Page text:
- Plastic takes around 500 to 1000 years to degrade
- India produces 15,000 tonnes of plastic waste daily
- 9,000 tonnes of plastic waste in India remain untreated
Have you ever wondered what happens to the plastic bags, spoons, pet bottles and other such products which you use and discard almost on a daily basis? No, right? Plastic is a product that takes around 500 to 1000 years to completely degrade due to the presence of complex polymers. This means that every bit of plastic manufactured or used by us till date still exists somewhere on the planet.
Here is how different countries are coping up with their plastic woes-
1. Make Way For Uganda’s Plastic House
Meet Mirro David from Kampala, Uganda, who is building houses using plastic bottles which not only solve the problem of waste but housing issue as well. People dump bottles anywhere and when it rains, all the bottles end up in trenches leading to flood. Mirro wanted a solution to this problem and then he came up with this idea. Construction of houses starts with the process of filling plastic bottles with soil. This not only reuses plastic bottles but also saves environment. These houses are cost effective too as the materials used are readily available. Miiro is spreading his idea to refugee camps and also teaching marginalised youth how to use bottles to build houses.
We educated them, we moved house to house, room to room, educating them how they can easily protect the environment and how they can easily use the available resources to construct their houses. We just think that we need to get solutions from different people, yet the solutions are just next to us, said Mirro David in an interview to AJ+, a global news community.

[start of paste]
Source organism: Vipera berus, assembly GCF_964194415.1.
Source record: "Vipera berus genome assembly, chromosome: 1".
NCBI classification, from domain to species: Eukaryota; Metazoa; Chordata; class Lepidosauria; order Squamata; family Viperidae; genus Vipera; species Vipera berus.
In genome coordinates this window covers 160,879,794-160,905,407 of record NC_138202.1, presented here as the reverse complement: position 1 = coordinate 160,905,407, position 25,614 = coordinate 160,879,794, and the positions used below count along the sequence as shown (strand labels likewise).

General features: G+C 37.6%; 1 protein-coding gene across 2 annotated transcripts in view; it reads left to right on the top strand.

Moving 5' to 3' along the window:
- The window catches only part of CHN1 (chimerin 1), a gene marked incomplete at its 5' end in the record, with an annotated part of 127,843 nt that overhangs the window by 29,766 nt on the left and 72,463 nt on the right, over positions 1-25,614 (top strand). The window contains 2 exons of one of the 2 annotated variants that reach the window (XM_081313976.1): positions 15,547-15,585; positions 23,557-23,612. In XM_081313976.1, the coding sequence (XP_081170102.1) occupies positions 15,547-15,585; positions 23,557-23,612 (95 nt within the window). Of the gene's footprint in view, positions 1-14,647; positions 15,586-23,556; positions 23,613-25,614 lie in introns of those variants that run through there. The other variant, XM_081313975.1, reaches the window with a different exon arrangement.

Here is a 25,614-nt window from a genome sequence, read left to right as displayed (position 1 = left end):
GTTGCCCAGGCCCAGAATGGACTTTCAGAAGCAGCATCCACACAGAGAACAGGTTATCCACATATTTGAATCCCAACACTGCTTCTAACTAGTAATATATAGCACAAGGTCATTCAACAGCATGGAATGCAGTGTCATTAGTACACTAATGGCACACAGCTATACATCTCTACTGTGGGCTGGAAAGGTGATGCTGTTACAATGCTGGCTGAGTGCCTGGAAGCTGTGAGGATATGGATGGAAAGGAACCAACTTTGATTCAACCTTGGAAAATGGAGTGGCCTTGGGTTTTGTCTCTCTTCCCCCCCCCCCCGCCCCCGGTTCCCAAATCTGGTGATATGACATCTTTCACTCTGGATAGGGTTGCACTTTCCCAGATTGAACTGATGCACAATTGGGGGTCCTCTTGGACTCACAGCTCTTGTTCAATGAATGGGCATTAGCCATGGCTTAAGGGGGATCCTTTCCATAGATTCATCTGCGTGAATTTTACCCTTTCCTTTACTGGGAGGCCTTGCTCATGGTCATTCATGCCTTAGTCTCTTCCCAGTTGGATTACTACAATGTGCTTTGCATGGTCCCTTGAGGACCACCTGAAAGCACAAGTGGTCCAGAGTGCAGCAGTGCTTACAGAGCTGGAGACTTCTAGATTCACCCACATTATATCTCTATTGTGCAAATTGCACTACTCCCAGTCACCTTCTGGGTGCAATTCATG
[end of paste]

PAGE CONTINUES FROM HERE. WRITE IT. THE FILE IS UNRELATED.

2. Go To Sea In A Plastic Bottle Boat
Instead of clogging up local waterways, discarded bottles now ferry people instead of traditional boats made of wood, steel, aluminum. The students in Cameroon are turning discarded plastic bottles into boats. Plastic bottle boats are strong and seaworthy and now they are a key part of the fishing fleet. These boats not only help the environment but fishermen also.
So are you ready to sail off on a plastic bottle boat?
3. Recycled 3-D Sunglasses
A Belgium based start-up has taken the plastic management game a step higher by printing 3D sunglasses out of recycled plastic. The plastic waste is fed into the 3-D printer, melted to form thin strands of plastic wire and then used for the construction of frames. Later, frames are fitted with Italian lenses. The company also urges people to return the glasses once these are used so that it can be recycled into a new pair of glasses. Not only this, to make people use these glasses, company has come up with five unique designs and three different colors of lenses.
Would you wear these shades to ease the burden of plastic?
4. ReTuna, A Hub Of Recycled Products-
Sweden is already known as one of the world’s best recycling nations and now it has added a feather in its cap by opening an upcycling shopping mall called ReTuna. ReTuna works on the formula of environment friendly products and sells only repaired or upcycled products. The staff repairs the items dropped by people for restoring and then sell it in the mall. The mall has created 50 jobs and contains a training college for studying recycling. It also has a restaurant, conference facilities and a retail space for local entrepreneurs and artisans.
5. Walk And Ride On Plastic In Scotland
A Scotland based company called MacRebur came up with a way to create roads using recycled plastic which are stronger and durable than roads built using asphalt. Asphalt-based roads crack during rains and don’t last long. Plastic roads are 60% stronger and last around 10 times longer. Along with this it is also solves the problem of growing plastic pollution. The roads are made with a material that MacRebur calls MR6. The MR6 gets mixed with other contruction materials and replaces the need for a wasteful material called bitumen.
India will soon drown in its own garbage as it is among the top 10 countries generating the highest amount of municipal solid waste. About 15,000 tonnes of plastic waste is produced in India daily, of which about 9,000 tonnes is recycled. The remaining waste clutters landfills and clogs drains. India can probably take a lesson or two from how these other countries are tackling their plastic waste.